registration is Feb. 28.
The Levis JCC will hold a
beginners' Canasta class on
Fridays, March 7-28,
9:30-11:30 a.m. Class will be
held at Hillhaven Convales-
cent Center of Delray
Beach, 5430 Linton Blvd.,
Delray Beach. Cost for
members is $20, non-
members, $30. Deadline for
registration is Friday,
Feb. 28.
The Levis JCC will spon-
sor a course entitled
"Investing for Income,
Growth and Tax Advan-
tages," on Fridays, March 7
through March 28, 1:30 to 3
p.m. Cost for members is
$10; non-members, $15.
Deadline for registration
is Feb. 28.
"Investing for Income"
will be held at Hillhaven
Convalescent Center of
Delray Beach (5US0 Linton
Blvd., Delray Beach).
The Levis JCC will pre-
sent a lecture titled "The
Aging Phenomenon,"
Thursday, March 13, 7:30
p.m. Katty Cohen, MS, will
be the guest speaker.
Members come free, non-
members pay $2.
Join our class is Relaxa-
tion Techniques. In four ses-
sions you will acquire easy-
to-learn skills. You will find
that there is no mystique in
these techniques, only sim-
ple ways to use these skills
to identify tension in your
body; isolate that tension
and watch it float away ...
Classes start on Monday,
March 17, from 617 p.m. at
the Levis JCC. Donation to
the Community Center is
$20 for the series.
Joy in Motion is the
perfect class for seniors that
don't normally exercise.
Taught by the popular Ina
Tisch Marek, this class com-
bines stretching and light
exercise with music.
Joy in motion will begin
on Monday, March 3 and
will take place at the Levis
JCC from 10-11 a.m., for 9
consecutive weeks.
The first class is free for
those who want to sample
this dynamic course. Tlie
cost is $18 for members and
$25 for non-members.
Join us for a great day of
snorkeling at John Penny
Kamp Park along with some
picnic fun. We will provide
transportation from the
Center along with a
chartered boat, food and
refreshments for all, and
with some of the best
snorkeling around.
Couples, singles, and
families are welcome. This
great adventure takes place
on Sunday, March 2, from
8:30 a.m.-6:30 p.m. and only
costs $25 per person. You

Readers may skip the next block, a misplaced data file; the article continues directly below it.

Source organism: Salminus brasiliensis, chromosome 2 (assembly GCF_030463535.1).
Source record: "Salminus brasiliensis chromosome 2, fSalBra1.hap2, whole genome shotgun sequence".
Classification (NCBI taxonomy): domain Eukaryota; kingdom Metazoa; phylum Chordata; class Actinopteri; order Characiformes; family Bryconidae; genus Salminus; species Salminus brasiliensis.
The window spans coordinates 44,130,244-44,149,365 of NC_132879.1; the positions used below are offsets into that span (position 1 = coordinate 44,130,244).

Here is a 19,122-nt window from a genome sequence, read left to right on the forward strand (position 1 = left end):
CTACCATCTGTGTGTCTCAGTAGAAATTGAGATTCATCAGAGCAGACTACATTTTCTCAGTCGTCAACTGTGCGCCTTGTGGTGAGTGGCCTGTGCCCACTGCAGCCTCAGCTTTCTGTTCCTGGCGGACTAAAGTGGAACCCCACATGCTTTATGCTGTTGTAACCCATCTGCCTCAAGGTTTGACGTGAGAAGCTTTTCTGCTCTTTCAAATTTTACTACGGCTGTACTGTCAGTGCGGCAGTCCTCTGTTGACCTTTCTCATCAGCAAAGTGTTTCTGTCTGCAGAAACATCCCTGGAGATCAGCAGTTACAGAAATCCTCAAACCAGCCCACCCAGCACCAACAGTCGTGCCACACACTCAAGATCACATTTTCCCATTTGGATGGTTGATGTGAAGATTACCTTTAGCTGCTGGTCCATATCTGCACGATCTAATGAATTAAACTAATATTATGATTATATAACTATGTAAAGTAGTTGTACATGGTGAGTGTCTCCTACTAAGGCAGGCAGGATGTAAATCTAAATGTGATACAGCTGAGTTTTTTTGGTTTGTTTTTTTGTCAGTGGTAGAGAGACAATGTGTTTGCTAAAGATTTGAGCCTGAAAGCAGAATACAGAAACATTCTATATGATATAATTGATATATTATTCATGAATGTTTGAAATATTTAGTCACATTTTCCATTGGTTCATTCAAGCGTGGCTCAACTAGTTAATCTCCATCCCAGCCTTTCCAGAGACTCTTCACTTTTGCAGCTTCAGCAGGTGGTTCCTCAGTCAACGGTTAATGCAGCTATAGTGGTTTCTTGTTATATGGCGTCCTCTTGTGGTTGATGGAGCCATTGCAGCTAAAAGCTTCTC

must register by Monday,
Feb. 24.
Bypass Surgery, Valve Surgery, Pacemakers
Medicare Participatiaff Memorial
insurance Aaaignment Accepted
Health Plan Participation
3427 Johnson Street
Hollywood. Florida 33021
By Appointment Only
Tel. (305) 962-5400

Page 14 The Jewish Floridian of South County/Friday, February 21, 1986

In The Synagogues
And Temples ...
Wife Avital Joins Him on Flight Back
Temple Beth El Sisterhood
wili hold their Candlelight Lun-
cheon cm Wednesday. Feb. 26 at
the Milton Hotel. Deerfiekl Beach.
Their program will feature the PB
Opera Co., presenting highlights
from Puccinis "La Bohemu."
Maestro Anton Guadagno, direc-
tor and conductor of the Palm
Beaih Opera will present guest
artists from Covent Gardin and
the Metropolitan Opera. Sidney
Schonherg will accompany the
Rabbi Samuel Silver will profile
an outstanding Jewish personali-
ty, Thursday, Feb. 20, 10 a.m.
Rabbi Harold Waintrup of Temple
Beth Am, Abington, Pa., will be
the pulpit guest, Friday. Feb. 21
Sabbath eve service. Lt. Col. It-
zhak Itzhaki will be the guest lec-
turer at their Lecture Series, Sun-
day. March 2, 8 p.m. at the Tem-
ple. 2475 W. Atlantic Ave.,
Delray. Col Itzhaki has toured the
United States as a B'nai B'rith
Visiting Lecturer numerous
times. He has won international
acclaim as a dynamic teacher and
interpreter of Bible as the living
history and geography of the
Jewish people. He is the author of
many study materials on the Bible
for the use of schools and discus-
sion leaders. Admission is $5.
Please call 276-6161 for further
Temple Sinai Brotherhood will
feature A Salute to Yesterday,
with pleasurable memories of Jim-
my Durante. Louie Prima, Johnny
Ray, Lena Home and Keely